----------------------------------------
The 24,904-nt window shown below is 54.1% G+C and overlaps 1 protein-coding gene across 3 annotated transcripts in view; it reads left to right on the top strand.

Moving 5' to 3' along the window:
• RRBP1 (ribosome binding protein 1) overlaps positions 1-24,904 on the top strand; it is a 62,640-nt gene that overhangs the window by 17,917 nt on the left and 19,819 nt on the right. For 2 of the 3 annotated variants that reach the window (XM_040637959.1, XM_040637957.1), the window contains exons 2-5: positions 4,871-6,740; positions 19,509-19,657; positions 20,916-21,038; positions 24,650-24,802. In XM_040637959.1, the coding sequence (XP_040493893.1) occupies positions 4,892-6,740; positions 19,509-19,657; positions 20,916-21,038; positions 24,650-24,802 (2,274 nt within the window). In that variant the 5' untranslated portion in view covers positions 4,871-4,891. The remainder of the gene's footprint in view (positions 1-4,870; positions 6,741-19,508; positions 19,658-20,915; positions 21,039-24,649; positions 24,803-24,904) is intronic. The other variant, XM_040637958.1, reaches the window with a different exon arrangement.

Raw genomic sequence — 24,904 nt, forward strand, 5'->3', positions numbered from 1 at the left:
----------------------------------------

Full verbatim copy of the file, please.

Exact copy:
The 24,904-nt window shown below is 54.1% G+C and overlaps 1 protein-coding gene across 3 annotated transcripts in view; it reads left to right on the top strand.

Moving 5' to 3' along the window:
• RRBP1 (ribosome binding protein 1) overlaps positions 1-24,904 on the top strand; it is a 62,640-nt gene that overhangs the window by 17,917 nt on the left and 19,819 nt on the right. For 2 of the 3 annotated variants that reach the window (XM_040637959.1, XM_040637957.1), the window contains exons 2-5: positions 4,871-6,740; positions 19,509-19,657; positions 20,916-21,038; positions 24,650-24,802. In XM_040637959.1, the coding sequence (XP_040493893.1) occupies positions 4,892-6,740; positions 19,509-19,657; positions 20,916-21,038; positions 24,650-24,802 (2,274 nt within the window). In that variant the 5' untranslated portion in view covers positions 4,871-4,891. The remainder of the gene's footprint in view (positions 1-4,870; positions 6,741-19,508; positions 19,658-20,915; positions 21,039-24,649; positions 24,803-24,904) is intronic. The other variant, XM_040637958.1, reaches the window with a different exon arrangement.

Raw genomic sequence — 24,904 nt, forward strand, 5'->3', positions numbered from 1 at the left: